On a bright Sunday morning in late August, I stepped foot on the vibrant campus of Duke University. Like everyone else, I was confused, nervous, and a little bit downright scared. The next seven days would be the most exciting and intense week of my life.
They called it “Orientation Week.” And having now gone through the ordeal myself, here are some things that I wish I knew before my O-Week experience.
1. Step Out of Your Comfort Zone.
I’ll be perfectly honest: I’m an extremely socially awkward person. My friends will tell you how absolutely terrible my social anxiety is. I hate ordering food at a restaurant. I hate responding to those bubbly clothing store workers. As such, I tend not to initiate conversation, or attempt to hold out a discussion for an extended period of time. It’s not that I don’t want to; it’s that I simply don’t know how to.
But don’t be like me. Don’t let your excuses get in your way of forming meaningful, lifetime friendships. Go up to someone in your dorm. Go up to someone on the bus. Go up to a stranger on the street. And ask them a series of questions. Their name. Their hometown. Their intended major.
And then, get interesting. Ask them about their favorite band. Their favorite movie. Their unique life stories. Eventually, you will end up at a point where the two of you relate on a spiritual level. And if not, at least you had a nice conversation with a stranger. It’s a win-win. College is a fresh start. It’s the opportunity for you to be the person that you always wanted to be.
2. Don’t Overexert Yourself.
I know that this advice is the complete opposite of what I just said, but hear me out.
During O-Week, I made the decision to participate in band camp at the same time. As enjoyable and exciting as that was (there is a very minute hint of sarcasm there—like those moments where you subtly taste a touch of basil in spaghetti), I was unfortunately forced to miss out on a lot of orientation events, and I ended up knowing close to no one by the end of orientation. Whereas I had the opportunity to make friends through band, I lost the opportunity to make friends through orientation. So make sure you know what you’re getting into before readily signing up for certain events and extracurriculars.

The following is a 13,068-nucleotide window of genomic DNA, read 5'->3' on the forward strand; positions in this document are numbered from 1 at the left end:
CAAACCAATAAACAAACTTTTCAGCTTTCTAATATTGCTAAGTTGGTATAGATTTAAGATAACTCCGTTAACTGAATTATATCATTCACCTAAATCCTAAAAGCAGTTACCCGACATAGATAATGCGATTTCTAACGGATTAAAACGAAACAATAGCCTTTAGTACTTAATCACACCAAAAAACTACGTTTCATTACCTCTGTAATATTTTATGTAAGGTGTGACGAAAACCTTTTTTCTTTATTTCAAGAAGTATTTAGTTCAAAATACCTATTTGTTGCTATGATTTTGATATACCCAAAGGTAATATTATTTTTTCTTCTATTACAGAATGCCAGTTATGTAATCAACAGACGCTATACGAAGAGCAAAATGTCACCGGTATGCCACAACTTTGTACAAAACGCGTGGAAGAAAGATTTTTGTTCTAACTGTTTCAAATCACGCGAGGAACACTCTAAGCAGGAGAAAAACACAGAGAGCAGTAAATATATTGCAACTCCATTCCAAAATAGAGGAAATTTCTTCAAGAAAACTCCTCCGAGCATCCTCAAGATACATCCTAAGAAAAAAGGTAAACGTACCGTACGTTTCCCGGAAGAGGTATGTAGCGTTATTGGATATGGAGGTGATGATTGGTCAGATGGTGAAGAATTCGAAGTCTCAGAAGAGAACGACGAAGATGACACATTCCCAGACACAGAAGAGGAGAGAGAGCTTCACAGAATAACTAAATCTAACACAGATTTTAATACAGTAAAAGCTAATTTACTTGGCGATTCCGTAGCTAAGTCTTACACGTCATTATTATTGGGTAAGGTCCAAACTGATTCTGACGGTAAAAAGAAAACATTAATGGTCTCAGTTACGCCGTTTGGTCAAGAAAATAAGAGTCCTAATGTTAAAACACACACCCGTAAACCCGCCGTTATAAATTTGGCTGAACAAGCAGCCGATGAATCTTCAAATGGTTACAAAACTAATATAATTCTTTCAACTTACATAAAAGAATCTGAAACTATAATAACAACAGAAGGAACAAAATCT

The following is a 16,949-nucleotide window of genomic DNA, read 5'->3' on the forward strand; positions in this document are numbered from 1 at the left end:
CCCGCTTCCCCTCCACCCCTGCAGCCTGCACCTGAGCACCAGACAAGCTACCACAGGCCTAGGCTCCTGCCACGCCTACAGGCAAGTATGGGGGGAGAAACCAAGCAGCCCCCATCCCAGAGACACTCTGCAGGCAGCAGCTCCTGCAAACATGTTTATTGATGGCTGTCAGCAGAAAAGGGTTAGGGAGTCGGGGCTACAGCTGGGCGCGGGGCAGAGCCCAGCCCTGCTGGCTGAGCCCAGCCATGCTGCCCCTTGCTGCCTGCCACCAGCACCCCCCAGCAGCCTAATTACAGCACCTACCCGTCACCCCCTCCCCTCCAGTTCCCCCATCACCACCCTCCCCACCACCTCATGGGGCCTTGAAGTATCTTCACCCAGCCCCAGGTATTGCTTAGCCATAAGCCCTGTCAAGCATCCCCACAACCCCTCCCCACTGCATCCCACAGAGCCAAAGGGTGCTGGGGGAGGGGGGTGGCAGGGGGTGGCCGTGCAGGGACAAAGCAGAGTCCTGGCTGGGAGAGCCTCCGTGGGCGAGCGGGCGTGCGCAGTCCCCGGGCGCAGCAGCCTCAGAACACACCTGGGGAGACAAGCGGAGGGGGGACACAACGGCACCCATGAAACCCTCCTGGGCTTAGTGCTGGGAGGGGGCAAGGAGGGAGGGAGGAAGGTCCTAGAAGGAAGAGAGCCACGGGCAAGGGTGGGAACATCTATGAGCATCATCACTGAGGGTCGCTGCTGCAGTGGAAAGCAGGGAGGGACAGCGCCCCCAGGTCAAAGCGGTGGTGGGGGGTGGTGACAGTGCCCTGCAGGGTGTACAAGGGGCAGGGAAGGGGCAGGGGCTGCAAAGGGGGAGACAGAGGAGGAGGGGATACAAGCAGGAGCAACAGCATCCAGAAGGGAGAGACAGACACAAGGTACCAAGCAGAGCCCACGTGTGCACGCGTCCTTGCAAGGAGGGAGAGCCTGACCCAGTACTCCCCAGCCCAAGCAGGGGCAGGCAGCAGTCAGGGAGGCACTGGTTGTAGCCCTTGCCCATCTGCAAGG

Another thing is O-Week parties. At Duke, we have only one sleazy bar near campus, where people pack into every day of the week. Freshmen still felt the need to wait on line for hours just to get into this bar. I knew that I had the next four years to attend this sleazy bar, and that I would rather spend my time doing something useful and fun with my friends.
And that philosophy should extend to your life at college. Don’t overload on extracurriculars, just because you want to immediately get involved with everything. Don’t overload on classes, just because you think you know exactly what you’re doing with your life. Because you will have the next four years to discover and decide. Don’t overdo it. Give your overachieving high school self a break, and enjoy college life for at least one semester.
3. Don’t Be Afraid to Be You.
Unless you’re a Neo-Nazi or a fan of UNC (sorry, I have to make an obligatory anti-UNC comment as a Dukie), don’t be afraid to be who you are. This is college. You will meet the most physically and mentally diverse people of your life. You will meet people of all races, genders, and political viewpoints. So far, I have met a transgender Native American, a Marxist Texan, and an Asian girl who received over four million views on YouTube for stacking cups super quickly. That’s a thing, apparently. And they were all immensely awesome people.
I’ll end with this famous quote by Dr. Seuss, “Be who you are and say what you feel because those who mind don’t matter and those who matter don’t mind.”